In an unmatched outpouring of virtuosity and energy, Vince Gill has created a 4-CD set of 43 new and original songs that MCA Records will release Oct. 17 under the title These Days. The collection is an artistic tour de force that displays Gill’s mastery of lyrics and musical styles, ranging from traditional country and bluegrass to jazz and rock.
"I started looking at all these songs I had," the amiable superstar explains, "and going, ‘Shoot, I want to record that song, and I want to record that song.’ I just kept checking with the other musicians to see if they were available. I had no deadlines, no rules or anything like that. So I just kept trying songs."
To accompany him on this ambitious undertaking, Gill turned both to artists he knew and had worked with before and to those whose music he admired at a distance. "I never try to fill up my records with famous people," Gill says. "I try to fill them up with the most talented people I can find on the face of the earth." By the time the project was completed, that group included Sheryl Crow, Bonnie Raitt, Diana Krall, Rodney Crowell, Phil Everly, the Del McCoury Band, Emmylou Harris, John Anderson, Lee Ann Womack, Jenny Gill, Amy Grant, LeAnn Rimes, Gretchen Wilson, Guy Clark, Trisha Yearwood, Bekka Bramlett, Michael McDonald, steel-guitar master Buddy Emmons and many other musical standouts.
Initially, Gill planned to pare down the songs he’d recorded to a single album. Then, in one of the studios he used, he spotted some Beatles memorabilia and recalled that the Fab Four had routinely released multiple albums within the same year.
Gill took the idea to Luke Lewis, Universal Music Group Nashville Co-Chairman, who totally supported his notion of multiple releases. In fact, Lewis came up with an even more radical strategy: he told Vince to go and record more songs that explore his passion for acoustic sounds and release a 4-CD set. And that’s exactly what happened.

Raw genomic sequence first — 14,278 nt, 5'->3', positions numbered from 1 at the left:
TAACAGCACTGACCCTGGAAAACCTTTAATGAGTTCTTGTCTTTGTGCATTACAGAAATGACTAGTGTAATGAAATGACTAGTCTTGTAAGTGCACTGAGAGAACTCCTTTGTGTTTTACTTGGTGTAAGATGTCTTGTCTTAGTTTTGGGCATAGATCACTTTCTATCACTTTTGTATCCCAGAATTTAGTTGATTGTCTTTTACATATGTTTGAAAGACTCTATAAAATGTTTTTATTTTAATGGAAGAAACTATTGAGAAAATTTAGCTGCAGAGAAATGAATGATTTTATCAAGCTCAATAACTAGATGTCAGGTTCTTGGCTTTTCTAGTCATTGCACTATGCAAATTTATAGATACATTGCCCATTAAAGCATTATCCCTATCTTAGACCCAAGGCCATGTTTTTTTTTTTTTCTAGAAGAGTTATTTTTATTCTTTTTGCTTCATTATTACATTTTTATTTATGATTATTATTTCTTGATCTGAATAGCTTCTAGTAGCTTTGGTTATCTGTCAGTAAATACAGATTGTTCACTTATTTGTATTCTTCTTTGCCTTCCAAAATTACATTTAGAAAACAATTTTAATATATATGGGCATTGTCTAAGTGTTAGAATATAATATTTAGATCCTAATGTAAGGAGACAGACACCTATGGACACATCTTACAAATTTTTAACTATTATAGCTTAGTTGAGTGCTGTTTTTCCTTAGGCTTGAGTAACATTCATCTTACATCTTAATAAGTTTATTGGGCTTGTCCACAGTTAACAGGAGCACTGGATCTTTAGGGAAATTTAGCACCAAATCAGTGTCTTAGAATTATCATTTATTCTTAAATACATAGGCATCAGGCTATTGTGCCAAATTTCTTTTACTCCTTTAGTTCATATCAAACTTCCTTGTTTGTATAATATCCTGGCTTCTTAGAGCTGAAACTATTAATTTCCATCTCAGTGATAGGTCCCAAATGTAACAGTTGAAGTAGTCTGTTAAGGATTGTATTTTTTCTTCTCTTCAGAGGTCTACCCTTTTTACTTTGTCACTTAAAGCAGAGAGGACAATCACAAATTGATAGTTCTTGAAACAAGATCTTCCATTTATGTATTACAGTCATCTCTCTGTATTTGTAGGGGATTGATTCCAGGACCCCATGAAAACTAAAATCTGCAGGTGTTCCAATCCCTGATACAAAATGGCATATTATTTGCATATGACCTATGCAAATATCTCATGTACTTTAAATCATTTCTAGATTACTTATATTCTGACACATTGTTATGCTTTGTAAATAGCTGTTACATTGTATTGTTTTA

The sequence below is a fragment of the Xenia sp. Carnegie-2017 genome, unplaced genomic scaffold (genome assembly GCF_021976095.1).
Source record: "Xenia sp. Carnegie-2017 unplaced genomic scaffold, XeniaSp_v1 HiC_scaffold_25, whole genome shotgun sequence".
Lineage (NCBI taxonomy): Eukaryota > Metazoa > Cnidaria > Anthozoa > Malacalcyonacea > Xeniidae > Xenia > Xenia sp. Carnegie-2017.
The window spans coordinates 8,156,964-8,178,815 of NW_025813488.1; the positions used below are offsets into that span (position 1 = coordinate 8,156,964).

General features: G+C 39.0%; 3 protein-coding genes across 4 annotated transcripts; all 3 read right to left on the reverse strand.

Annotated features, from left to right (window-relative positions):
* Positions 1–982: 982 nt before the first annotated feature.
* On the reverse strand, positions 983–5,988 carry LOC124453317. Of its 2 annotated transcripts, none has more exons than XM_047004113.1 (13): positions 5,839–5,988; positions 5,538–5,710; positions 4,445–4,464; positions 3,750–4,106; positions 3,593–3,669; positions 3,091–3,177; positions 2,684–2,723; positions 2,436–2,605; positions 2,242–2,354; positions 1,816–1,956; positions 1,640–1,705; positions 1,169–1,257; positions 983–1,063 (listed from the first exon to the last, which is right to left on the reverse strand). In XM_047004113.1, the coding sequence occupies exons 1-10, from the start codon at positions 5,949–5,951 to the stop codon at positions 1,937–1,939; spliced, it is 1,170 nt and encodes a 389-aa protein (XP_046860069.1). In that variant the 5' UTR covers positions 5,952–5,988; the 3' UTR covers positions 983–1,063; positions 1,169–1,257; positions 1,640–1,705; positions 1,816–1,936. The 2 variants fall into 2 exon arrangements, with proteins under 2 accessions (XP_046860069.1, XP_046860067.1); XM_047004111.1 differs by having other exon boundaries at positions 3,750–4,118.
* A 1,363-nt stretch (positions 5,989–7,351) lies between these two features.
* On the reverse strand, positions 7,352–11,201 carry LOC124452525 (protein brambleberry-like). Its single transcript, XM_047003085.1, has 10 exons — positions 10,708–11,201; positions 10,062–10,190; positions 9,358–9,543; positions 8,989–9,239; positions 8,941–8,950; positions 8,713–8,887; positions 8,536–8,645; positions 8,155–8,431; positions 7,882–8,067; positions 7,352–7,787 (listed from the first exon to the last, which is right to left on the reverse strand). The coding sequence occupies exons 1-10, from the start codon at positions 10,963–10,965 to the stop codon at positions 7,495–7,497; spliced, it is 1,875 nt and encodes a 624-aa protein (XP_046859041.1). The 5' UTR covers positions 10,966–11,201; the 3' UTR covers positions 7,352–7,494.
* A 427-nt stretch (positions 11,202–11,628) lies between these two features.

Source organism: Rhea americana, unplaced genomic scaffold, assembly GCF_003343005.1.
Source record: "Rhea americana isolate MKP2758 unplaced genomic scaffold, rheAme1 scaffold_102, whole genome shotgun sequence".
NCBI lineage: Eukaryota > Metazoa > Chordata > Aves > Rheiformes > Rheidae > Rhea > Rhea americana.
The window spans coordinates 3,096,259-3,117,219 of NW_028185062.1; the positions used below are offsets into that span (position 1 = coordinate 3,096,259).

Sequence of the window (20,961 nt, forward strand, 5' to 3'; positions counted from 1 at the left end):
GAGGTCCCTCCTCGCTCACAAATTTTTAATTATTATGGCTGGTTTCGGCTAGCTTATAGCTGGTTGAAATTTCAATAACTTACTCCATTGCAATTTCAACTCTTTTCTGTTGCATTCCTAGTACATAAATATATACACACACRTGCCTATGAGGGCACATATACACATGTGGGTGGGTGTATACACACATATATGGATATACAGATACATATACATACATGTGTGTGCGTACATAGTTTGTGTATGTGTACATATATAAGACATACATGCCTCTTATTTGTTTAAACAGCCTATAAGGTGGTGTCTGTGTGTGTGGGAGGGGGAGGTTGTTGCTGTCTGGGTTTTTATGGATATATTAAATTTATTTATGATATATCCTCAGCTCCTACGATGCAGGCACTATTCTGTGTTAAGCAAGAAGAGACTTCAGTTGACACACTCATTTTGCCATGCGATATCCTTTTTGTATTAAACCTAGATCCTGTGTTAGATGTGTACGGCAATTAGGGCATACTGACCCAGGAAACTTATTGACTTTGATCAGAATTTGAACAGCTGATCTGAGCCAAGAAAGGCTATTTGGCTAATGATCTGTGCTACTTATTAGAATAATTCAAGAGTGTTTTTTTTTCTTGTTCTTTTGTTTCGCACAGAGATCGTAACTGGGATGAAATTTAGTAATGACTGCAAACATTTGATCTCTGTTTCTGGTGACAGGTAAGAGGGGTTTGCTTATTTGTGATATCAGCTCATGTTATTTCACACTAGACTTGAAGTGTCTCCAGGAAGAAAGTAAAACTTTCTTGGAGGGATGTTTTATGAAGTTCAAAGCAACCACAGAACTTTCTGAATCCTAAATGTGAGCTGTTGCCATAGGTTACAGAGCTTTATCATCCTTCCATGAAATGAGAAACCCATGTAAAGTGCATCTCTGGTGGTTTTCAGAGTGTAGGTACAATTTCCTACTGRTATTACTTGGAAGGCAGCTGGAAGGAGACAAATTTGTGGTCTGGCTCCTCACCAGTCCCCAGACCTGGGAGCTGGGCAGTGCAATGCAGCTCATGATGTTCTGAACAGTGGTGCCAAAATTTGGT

Gill co-produced These Days with famed keyboardist John Hobbs and sound engineering whiz Justin Niebank.
These new recordings of mostly recent Gill compositions are the culmination of a project aimed at recording four distinct albums: rock, romance, vintage honky-tonk, and acoustic. The Rockin' Record, virtually perfect from start to finish, begins with "Workin' on a Big Chill," its swampy groove straight out of John Fogerty and a showcase for Gill's guitar virtuosity--a groove he resumes on "Cowboy Up," with cameo harmonies from Gretchen Wilson. "Sweet Thing" and a duet with Rodney Crowell on "Nothin' for a Broken Heart" pulsate with Chuck Berry intensity that contrasts with the solid, '60s Memphis groove of "Bet It All on You." The Reason Why showcases Gill's legendary ease with ballads, several of them enhanced by creative string arrangements by David Campbell (Beck's father), including "What You Don't Say" with LeAnn Rimes and "The Memory of You" with Trisha Yearwood. The stunning "Faint of Heart," a remarkably sultry jazz duet with Diana Krall, could become a standard. Some Things Never Get Old revisits classic fiddle-steel honky-tonk, music Gill has long reverenced and referenced. "This New Heartache" is straight out of Ray Price. Gill and Patty Loveless tear up "Out of My Mind" and Allison Krauss and Dan Tyminski join in for the waltz "I Can't Let Go." "Don't Pretend with Me" honors Ernest Tubb's honky-tonk primitivism. Little Brother, all-acoustic and often bluegrass-flavored, shines from beginning to end. Along with "Molly Brown," a stark cautionary about racial violence, Gill sings both "Cold Gray Light of Dawn" and "Give Me the Highway" with the Del McCoury Band. He and Guy Clark close it out with "Almost Home." Despite outstanding past efforts, Gill--one of the top hitmakers of the '90s--hasn't had a Top Ten single since 2000. No matter. His talents and the heart he puts into his writing, singing, and picking remain at their peak. This stellar collection proves it--four times over. --Rich Kienzle
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